When it comes to protecting your creativity, my first piece of advice is to focus on working with companies that embrace independent product developers. I wrote about which industries and what kinds of companies are most likely to embrace you here.
Step 1: Look for Red Flags
For starters, make a habit of investigating potential licensees before submitting any of your concepts. Doing so is easy: Simply Google the company's name and the words 'lawsuits' and 'complaints.' Are there any red flags? When you can, seek out referrals. There are thousands of companies that want to partner with you and will treat you fairly. These companies will be the easiest to work with by far, especially when it comes to negotiating a contract.
What are some other red flags you should be aware of? If a company states it only looks at patented ideas, it hasn't truly embraced open innovation. Many companies have begun using online submission forms to better manage the ideas they receive. If you're asked to sign something, read it very, very closely. Just because a company says it's open to ideas doesn't mean it's genuinely interested in working with independent product developers. I've come across forms that essentially commit the signee to giving up all of their rights to their idea, which is ludicrous.
Step 2: File a Provisional Patent Application
A couple of weeks ago, I explained why I believe in the value of perceived ownership. Emphasis on perceived. The idea that you can truly own something, that it's yours, is an illusion. The reality is most products on the market today are not patented. Because consumer products circle in and out of the market so quickly, speed to market is far more critical. And if you are copied, I say, congratulations! You're doing something right.
Gesture-sensing hardware patent drawing filed by Apple, January 2015.
The most efficient way of establishing perceived ownership if you want to license your ideas is by filing a provisional patent application, or PPA. The United States Patent and Trademark Office introduced the option of filing a PPA in 1995 with the specific intent of providing a "lower-cost first patent filing." Ninety-nine percent of the concepts my students license are protected with just a PPA.
PPAs are incredibly useful. For one, they're affordable to file — just $65 if you're classified as a 'small entity.' More importantly, they enable you to test the market with perceived ownership. After you file a PPA, you have the ensuing 12 months to decide whether you'd like to file a non-provisional application. During that period, you're legally able to describe your innovation as "patent pending." If you decide to file a non-provisional application, you retain your early filing date. Which is also beneficial, because when the America Invents Act was signed into law in 2011, the United States' system became "first-to-file," no longer "first-to-invent."
Note: relying on a provisional patent application to establish perceived ownership is not the right strategy for every idea. Some industries — like medical, automotive, packaging, and consumables — require patents. Patents are particularly important when dealing with Fortune 500 companies. If you want to protect a big idea, an idea you envision selling in the marketplace for many years, you're going to need to file more than one patent to establish your ownership over it. You'll need an entire intellectual property strategy, including multiple patents, in that case.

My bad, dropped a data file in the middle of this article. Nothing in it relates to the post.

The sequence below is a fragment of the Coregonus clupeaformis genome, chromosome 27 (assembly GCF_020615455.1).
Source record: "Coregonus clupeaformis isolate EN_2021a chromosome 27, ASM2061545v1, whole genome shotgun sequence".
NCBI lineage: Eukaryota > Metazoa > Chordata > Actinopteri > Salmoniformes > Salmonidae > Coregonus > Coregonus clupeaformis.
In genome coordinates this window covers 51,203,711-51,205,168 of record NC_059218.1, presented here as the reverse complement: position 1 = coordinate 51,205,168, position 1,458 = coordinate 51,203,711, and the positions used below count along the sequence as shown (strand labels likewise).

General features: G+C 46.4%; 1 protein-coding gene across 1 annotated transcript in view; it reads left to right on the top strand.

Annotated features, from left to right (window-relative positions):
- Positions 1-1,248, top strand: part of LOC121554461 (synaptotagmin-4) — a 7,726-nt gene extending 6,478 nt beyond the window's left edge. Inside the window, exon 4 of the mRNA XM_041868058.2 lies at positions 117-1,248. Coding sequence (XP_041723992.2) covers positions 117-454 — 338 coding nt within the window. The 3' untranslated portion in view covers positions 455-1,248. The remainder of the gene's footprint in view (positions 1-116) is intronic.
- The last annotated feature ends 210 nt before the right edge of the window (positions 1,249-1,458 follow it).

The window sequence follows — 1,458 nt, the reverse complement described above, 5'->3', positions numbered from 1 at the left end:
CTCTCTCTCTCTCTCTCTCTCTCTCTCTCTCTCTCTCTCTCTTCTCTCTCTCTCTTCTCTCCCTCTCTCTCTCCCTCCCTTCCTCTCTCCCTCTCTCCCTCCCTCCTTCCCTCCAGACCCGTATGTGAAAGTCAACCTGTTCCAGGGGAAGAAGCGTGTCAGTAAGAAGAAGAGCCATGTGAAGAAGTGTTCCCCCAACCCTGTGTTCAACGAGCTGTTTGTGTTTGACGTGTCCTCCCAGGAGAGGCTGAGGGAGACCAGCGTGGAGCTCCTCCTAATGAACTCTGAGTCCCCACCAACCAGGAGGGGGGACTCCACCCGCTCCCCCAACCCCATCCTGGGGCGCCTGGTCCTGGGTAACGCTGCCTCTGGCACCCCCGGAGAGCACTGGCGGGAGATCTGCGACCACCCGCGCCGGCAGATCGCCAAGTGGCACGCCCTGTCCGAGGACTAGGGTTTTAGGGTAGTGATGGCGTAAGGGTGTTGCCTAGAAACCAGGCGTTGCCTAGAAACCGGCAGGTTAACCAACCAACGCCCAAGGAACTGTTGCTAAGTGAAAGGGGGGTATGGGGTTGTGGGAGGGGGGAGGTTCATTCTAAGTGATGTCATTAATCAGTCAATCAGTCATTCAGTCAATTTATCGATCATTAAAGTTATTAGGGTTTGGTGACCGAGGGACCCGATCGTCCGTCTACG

Step 3: Test the Market
One year is more than enough time to shop your innovation around to potential licensees, if you hit the ground running. Are they intrigued? Do you need to modify your innovation in some way? This is your opportunity to gather critical feedback about your concept. Investing too much time, energy and money into an idea before you've tested it doesn't make sense. You need to know that it's an idea companies are interested in before committing yourself to developing it any further.
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A well-written provisional patent application — an application that stops workarounds and copycats — is all you need to license an idea. PPAs establish enough perceived ownership for a potential licensee to sign an agreement with you. I know because I witness it happen week in and week out.
This perspective upsets a lot of people. Patent attorneys and other professionals believe you have to own something in order to get paid for it. In my experience, that's simply not true.
A well-written provisional patent application is all you need to license an idea.
Why are companies willing to license concepts that aren't patented? Because of what I refer to as a "gray area." If you decide to file a non-provisional patent application, will it issue? You don't know. And crucially, neither do they. No one knows for sure. If your PPA is thorough and written defensively, the company in question doesn't have very many options. It could walk away from a great idea, which doesn't make a lot of sense. Or it could decide to go forward with just patent-pending status.
This strategy works because what's truly important is selling, not protection.
Better still, you can and should get your licensee to pay for a non-provisional patent application to be filed in your name, because doing so benefits you both. (More on that strategy later.)
Next: How to File A PPA That Actually Has Value.
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